“Start-ups are agile and have new thoughts on running businesses, so they can come up with innovative solutions fast”, Lindqvist says.

In other cases businesses can set up events to allow for a different view of thinking about the business. Recently, hackathons have become a prominent option for developing new solutions for the needs of companies. Having these kinds of events and having smaller companies participate in the development of new approaches to the business makes the whole process more agile. It also makes it possible to come up with completely new solutions to optimizing the work flow of the production plant.

“The challenge in having these kinds of approaches comes from the fact that often the added value doesn’t show immediately, instead it requires a mindset akin to scientific research from the companies willing to develop new solutions. For companies such as Google and Amazon this is easier, as their core business isn’t as clearly defined as in traditional industries. For industrial businesses it’s more important that the approaches they develop remain close to the core business.”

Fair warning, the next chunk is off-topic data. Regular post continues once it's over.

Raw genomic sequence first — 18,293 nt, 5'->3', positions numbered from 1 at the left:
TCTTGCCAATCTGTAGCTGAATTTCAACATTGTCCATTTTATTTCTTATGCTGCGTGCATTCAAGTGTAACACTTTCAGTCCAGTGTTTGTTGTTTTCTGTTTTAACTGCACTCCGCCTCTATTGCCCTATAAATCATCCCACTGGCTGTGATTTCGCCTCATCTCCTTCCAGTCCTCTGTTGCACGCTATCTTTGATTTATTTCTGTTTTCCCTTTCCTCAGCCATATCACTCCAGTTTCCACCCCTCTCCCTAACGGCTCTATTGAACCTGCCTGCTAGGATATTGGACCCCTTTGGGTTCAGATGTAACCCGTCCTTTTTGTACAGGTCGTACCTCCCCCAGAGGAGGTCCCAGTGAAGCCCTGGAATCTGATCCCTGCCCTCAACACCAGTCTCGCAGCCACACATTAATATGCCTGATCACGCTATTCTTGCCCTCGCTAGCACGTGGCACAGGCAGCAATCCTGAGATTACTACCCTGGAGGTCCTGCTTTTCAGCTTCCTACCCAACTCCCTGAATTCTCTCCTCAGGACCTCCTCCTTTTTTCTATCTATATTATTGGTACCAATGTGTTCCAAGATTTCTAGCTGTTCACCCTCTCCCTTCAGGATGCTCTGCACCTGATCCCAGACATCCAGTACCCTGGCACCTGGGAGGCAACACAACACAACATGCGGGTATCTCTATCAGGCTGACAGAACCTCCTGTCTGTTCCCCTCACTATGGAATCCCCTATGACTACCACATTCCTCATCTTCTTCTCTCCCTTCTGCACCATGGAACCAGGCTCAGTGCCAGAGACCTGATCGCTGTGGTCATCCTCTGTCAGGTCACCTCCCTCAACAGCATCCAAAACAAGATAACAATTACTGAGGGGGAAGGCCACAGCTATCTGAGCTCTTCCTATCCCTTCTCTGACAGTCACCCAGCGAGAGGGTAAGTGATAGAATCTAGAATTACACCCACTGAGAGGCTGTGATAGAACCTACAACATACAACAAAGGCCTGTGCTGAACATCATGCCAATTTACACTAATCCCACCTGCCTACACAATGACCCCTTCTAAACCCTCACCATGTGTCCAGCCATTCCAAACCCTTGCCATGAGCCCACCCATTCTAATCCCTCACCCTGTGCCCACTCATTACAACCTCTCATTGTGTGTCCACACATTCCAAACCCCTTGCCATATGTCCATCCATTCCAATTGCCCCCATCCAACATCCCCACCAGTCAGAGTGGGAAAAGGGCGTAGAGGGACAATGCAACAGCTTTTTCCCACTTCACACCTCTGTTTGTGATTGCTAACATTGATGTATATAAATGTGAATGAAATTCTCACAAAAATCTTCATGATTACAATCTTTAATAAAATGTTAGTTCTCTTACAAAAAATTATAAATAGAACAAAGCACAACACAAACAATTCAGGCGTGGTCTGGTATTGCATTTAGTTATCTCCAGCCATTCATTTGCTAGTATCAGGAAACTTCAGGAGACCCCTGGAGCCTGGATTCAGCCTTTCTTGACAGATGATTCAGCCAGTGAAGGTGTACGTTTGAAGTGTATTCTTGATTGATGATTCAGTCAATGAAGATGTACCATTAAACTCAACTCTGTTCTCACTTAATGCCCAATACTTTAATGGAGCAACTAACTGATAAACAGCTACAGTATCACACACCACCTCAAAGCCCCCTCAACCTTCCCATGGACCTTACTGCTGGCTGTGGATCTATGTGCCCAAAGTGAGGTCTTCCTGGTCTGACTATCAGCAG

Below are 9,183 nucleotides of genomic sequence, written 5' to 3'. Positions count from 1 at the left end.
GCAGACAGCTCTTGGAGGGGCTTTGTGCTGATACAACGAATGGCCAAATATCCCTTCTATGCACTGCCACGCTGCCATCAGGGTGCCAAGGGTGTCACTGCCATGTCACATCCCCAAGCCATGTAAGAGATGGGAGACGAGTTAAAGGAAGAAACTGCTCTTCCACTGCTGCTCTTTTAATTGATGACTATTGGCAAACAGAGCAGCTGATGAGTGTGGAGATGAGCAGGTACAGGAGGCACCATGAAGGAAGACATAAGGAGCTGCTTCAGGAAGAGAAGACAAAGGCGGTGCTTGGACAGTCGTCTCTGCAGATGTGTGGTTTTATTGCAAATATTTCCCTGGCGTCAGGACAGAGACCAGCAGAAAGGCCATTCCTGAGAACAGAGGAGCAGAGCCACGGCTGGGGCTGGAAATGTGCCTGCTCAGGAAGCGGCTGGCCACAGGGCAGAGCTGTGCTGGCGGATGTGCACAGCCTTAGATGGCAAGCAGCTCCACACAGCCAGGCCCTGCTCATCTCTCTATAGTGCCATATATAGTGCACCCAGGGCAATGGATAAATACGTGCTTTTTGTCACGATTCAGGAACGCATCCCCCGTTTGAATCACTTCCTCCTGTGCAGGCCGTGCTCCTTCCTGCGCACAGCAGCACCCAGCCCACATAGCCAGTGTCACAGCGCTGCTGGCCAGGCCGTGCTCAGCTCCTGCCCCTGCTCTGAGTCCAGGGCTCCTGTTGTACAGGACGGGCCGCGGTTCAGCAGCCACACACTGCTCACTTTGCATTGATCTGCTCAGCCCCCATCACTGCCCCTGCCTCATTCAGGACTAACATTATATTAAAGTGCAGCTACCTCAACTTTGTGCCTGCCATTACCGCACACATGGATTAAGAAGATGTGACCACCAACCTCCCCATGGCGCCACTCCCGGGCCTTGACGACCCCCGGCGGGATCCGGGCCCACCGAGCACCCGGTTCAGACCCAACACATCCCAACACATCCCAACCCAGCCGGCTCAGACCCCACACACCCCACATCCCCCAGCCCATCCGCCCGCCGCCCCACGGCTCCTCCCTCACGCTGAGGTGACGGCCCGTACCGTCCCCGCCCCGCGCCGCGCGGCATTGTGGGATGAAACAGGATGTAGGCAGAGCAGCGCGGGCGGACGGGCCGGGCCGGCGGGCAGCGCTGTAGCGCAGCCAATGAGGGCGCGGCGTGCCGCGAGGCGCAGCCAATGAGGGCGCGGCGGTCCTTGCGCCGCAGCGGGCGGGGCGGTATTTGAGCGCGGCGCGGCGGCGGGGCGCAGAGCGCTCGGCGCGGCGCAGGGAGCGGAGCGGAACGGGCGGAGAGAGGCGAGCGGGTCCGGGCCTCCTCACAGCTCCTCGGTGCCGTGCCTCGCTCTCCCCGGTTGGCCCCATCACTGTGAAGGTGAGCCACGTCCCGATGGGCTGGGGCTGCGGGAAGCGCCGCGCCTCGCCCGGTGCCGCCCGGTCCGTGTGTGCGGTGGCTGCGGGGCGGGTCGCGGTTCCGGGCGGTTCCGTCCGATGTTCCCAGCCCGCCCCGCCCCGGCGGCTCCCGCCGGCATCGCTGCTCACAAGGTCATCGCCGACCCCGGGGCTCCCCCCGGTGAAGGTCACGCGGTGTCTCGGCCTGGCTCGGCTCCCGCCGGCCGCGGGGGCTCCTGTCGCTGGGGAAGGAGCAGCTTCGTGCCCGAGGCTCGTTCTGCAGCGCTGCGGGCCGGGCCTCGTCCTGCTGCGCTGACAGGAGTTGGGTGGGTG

Oscar Lindqvist works as Senior Advisor at SAS Institute

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Interview w/ Oscar Lindqvist

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Creating new business opportunities means finding the lines that connect the dots